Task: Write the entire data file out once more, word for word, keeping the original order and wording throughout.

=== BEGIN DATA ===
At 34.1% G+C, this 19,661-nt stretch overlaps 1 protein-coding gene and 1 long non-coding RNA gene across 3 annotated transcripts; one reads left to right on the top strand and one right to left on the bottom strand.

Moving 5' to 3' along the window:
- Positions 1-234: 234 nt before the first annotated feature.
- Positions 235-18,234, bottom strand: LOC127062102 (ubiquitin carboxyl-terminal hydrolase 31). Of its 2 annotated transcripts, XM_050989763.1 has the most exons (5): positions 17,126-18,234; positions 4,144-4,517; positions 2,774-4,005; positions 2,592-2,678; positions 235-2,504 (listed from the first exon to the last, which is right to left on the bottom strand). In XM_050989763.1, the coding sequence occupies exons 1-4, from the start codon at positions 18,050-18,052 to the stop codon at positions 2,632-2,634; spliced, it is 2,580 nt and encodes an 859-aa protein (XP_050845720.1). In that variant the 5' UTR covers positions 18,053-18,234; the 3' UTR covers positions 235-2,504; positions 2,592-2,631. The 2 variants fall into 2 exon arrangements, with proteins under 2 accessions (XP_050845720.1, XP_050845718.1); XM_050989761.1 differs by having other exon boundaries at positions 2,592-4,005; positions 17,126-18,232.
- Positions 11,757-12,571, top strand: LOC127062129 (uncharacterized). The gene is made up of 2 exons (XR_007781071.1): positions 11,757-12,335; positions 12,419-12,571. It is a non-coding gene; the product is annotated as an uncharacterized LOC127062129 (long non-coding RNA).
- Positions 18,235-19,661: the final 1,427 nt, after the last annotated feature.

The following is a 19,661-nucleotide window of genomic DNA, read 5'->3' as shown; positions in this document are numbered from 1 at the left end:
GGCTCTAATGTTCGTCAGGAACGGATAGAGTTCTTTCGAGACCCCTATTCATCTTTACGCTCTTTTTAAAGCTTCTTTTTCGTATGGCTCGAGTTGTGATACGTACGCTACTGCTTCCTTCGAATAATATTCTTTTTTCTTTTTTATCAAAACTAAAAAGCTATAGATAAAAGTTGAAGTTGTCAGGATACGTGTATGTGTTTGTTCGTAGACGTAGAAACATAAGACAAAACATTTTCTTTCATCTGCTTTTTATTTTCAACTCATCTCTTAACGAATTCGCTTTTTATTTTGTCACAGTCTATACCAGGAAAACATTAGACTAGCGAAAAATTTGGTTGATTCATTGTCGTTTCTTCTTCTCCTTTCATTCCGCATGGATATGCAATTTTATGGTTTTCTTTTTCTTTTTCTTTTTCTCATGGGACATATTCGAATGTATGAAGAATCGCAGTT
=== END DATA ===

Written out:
At 34.1% G+C, this 19,661-nt stretch overlaps 1 protein-coding gene and 1 long non-coding RNA gene across 3 annotated transcripts; one reads left to right on the top strand and one right to left on the bottom strand.

Moving 5' to 3' along the window:
- Positions 1-234: 234 nt before the first annotated feature.
- Positions 235-18,234, bottom strand: LOC127062102 (ubiquitin carboxyl-terminal hydrolase 31). Of its 2 annotated transcripts, XM_050989763.1 has the most exons (5): positions 17,126-18,234; positions 4,144-4,517; positions 2,774-4,005; positions 2,592-2,678; positions 235-2,504 (listed from the first exon to the last, which is right to left on the bottom strand). In XM_050989763.1, the coding sequence occupies exons 1-4, from the start codon at positions 18,050-18,052 to the stop codon at positions 2,632-2,634; spliced, it is 2,580 nt and encodes an 859-aa protein (XP_050845720.1). In that variant the 5' UTR covers positions 18,053-18,234; the 3' UTR covers positions 235-2,504; positions 2,592-2,631. The 2 variants fall into 2 exon arrangements, with proteins under 2 accessions (XP_050845720.1, XP_050845718.1); XM_050989761.1 differs by having other exon boundaries at positions 2,592-4,005; positions 17,126-18,232.
- Positions 11,757-12,571, top strand: LOC127062129 (uncharacterized). The gene is made up of 2 exons (XR_007781071.1): positions 11,757-12,335; positions 12,419-12,571. It is a non-coding gene; the product is annotated as an uncharacterized LOC127062129 (long non-coding RNA).
- Positions 18,235-19,661: the final 1,427 nt, after the last annotated feature.

The following is a 19,661-nucleotide window of genomic DNA, read 5'->3' as shown; positions in this document are numbered from 1 at the left end:
GGCTCTAATGTTCGTCAGGAACGGATAGAGTTCTTTCGAGACCCCTATTCATCTTTACGCTCTTTTTAAAGCTTCTTTTTCGTATGGCTCGAGTTGTGATACGTACGCTACTGCTTCCTTCGAATAATATTCTTTTTTCTTTTTTATCAAAACTAAAAAGCTATAGATAAAAGTTGAAGTTGTCAGGATACGTGTATGTGTTTGTTCGTAGACGTAGAAACATAAGACAAAACATTTTCTTTCATCTGCTTTTTATTTTCAACTCATCTCTTAACGAATTCGCTTTTTATTTTGTCACAGTCTATACCAGGAAAACATTAGACTAGCGAAAAATTTGGTTGATTCATTGTCGTTTCTTCTTCTCCTTTCATTCCGCATGGATATGCAATTTTATGGTTTTCTTTTTCTTTTTCTTTTTCTCATGGGACATATTCGAATGTATGAAGAATCGCAGTT